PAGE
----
autonomy, the greater the chances that Iraq will break
      up into three parts.


      Whether such an outcome is desirable or need be
      prevented at all costs can be argued pro and con. The
      arguments should not ignore the fact that Iraq is an
      artificial entity, created after World War I by
      Britain and France when they divided the remnants of
      the Ottoman (Turkish) Empire. How far back in history
      should one go in untangling such ethnic/religious
      issues?


      Saddam Hussein saw himself as a reincarnation of the
      famed Babylonian king Nebuchadnezzar and envisioned
      Iraq as a great New Babylon. The Shiites of southern
      Iraq intend to call their autonomous region or
      independent state “Sumer.”


      With such strong cognizance of the land’s past, some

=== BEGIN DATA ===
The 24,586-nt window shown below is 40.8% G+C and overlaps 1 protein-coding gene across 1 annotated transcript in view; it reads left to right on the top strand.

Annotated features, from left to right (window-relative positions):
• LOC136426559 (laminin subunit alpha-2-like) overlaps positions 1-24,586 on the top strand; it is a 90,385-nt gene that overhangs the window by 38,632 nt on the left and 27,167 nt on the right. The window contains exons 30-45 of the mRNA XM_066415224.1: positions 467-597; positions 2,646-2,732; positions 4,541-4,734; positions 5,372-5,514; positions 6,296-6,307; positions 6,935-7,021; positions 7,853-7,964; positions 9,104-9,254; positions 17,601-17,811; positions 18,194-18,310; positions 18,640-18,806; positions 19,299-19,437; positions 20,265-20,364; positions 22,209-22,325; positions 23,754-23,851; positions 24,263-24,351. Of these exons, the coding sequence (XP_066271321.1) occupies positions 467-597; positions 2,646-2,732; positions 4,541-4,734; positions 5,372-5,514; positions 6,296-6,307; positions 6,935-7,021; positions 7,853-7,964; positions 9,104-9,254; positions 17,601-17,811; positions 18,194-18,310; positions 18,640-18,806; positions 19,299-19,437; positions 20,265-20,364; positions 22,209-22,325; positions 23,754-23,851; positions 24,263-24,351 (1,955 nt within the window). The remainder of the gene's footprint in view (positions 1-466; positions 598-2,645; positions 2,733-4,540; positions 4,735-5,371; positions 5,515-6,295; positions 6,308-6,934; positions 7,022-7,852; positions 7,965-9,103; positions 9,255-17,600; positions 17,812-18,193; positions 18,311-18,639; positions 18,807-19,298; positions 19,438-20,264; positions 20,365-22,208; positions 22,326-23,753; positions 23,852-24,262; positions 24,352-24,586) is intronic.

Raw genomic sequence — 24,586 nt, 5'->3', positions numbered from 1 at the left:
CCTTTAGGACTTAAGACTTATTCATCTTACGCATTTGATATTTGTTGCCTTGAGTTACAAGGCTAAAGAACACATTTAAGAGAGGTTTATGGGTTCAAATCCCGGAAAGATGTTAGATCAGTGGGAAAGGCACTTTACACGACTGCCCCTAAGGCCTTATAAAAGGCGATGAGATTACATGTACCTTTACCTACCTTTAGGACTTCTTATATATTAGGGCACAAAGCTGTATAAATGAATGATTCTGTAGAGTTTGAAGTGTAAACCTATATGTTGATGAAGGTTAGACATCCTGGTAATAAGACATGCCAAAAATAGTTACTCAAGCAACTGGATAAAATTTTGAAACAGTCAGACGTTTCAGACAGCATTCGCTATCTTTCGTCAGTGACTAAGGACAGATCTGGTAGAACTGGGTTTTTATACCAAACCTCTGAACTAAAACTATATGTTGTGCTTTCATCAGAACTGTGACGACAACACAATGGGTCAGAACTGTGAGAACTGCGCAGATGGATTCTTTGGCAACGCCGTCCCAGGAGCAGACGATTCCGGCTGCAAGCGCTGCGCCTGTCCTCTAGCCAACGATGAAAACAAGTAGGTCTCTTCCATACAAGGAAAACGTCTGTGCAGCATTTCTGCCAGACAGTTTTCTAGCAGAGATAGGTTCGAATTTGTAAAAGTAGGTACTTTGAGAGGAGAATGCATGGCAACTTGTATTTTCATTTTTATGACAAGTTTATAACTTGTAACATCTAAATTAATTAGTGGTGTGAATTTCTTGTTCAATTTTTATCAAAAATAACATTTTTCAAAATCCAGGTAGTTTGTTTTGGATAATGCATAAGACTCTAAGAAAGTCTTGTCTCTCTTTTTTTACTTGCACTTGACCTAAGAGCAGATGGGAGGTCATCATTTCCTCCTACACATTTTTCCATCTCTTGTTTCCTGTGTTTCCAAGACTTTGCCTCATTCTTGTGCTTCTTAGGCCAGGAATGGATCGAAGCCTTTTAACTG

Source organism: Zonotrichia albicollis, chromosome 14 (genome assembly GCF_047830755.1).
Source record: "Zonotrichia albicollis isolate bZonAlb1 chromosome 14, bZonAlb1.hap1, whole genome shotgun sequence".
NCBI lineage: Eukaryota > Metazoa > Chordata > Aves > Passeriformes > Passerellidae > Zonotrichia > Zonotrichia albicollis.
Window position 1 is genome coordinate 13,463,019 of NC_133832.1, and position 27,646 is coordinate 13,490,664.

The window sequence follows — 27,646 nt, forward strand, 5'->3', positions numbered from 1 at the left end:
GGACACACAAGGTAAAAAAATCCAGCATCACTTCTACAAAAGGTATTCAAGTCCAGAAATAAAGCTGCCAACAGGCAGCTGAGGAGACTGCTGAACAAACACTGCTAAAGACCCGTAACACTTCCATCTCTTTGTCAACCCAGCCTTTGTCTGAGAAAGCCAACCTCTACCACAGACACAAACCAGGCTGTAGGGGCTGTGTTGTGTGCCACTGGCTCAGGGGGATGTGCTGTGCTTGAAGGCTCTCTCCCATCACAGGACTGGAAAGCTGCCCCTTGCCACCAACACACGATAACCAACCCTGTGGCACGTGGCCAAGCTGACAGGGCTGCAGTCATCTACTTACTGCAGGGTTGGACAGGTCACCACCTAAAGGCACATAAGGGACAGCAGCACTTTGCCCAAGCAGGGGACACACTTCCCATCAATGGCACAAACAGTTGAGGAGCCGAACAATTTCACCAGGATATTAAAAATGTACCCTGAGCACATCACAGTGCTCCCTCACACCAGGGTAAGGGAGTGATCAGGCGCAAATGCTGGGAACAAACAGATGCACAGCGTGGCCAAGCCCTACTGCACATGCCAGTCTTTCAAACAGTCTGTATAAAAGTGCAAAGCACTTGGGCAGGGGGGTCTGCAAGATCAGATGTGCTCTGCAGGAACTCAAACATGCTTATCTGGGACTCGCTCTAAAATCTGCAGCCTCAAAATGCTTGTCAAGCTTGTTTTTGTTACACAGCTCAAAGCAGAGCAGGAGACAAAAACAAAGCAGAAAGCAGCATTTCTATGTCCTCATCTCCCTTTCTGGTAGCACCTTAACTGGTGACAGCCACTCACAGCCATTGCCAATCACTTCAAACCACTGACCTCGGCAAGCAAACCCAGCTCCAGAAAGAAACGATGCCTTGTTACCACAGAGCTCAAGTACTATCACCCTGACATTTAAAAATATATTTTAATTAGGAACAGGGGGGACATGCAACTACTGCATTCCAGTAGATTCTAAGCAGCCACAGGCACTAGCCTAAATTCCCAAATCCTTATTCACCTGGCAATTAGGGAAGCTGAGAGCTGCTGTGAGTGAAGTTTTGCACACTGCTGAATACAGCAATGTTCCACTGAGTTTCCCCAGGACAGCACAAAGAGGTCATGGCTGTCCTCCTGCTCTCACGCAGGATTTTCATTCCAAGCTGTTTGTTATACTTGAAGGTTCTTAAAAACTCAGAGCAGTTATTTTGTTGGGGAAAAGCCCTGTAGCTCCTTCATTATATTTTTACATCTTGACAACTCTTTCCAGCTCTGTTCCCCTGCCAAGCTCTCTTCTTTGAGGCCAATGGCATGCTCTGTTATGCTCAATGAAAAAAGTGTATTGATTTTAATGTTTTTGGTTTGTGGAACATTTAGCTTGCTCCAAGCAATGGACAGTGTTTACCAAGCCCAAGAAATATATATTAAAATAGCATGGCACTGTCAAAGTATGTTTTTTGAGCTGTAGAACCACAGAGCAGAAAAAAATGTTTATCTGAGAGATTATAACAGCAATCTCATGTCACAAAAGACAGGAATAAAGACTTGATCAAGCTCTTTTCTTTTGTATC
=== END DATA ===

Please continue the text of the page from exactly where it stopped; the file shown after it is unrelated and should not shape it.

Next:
biblical references to the land’s future seem
      relevant, too.

      The Biblical Prophecies


      The Old Testament prophets Isaiah, Jeremiah, and
      Ezekiel predicted the sacking of Jerusalem and its
      Temple by Nebuchadnezzar, as well as the subsequent
      downfall and destruction of Babylon. These prophecies
      came true in 586 B.C. and 539 B.C., respectively.


      In the New Testament, Babylon and its fate are the
      main subject of three chapters in the Book of
      Revelation (“The Apocalypse of St. John”). Those
      prophecies of wrath against Babylon pose a problem for
      biblical scholars and theologians: the city of Babylon
      had been in ruins for centuries when Revelation was
      written, having been forsaken long ago.


      Though there is uncertainty and debate regarding the
      identity of the author and the exact date of writing,
      Revelation’s address to of the seven early Christian